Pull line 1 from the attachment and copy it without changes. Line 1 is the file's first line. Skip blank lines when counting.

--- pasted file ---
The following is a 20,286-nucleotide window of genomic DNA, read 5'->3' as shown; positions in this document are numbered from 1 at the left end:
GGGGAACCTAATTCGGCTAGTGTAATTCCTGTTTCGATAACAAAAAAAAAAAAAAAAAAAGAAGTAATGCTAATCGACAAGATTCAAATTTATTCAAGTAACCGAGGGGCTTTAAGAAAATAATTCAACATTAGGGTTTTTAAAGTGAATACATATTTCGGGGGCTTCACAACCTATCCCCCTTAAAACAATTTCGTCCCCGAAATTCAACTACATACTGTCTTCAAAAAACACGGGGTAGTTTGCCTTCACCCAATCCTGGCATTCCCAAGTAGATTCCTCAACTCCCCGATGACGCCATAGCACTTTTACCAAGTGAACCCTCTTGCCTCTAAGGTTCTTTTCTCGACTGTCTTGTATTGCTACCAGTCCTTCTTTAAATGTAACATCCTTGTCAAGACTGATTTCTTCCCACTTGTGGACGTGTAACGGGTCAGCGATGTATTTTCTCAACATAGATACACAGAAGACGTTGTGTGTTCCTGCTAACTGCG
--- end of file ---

The following is a 20,286-nucleotide window of genomic DNA, read 5'->3' as shown; positions in this document are numbered from 1 at the left end: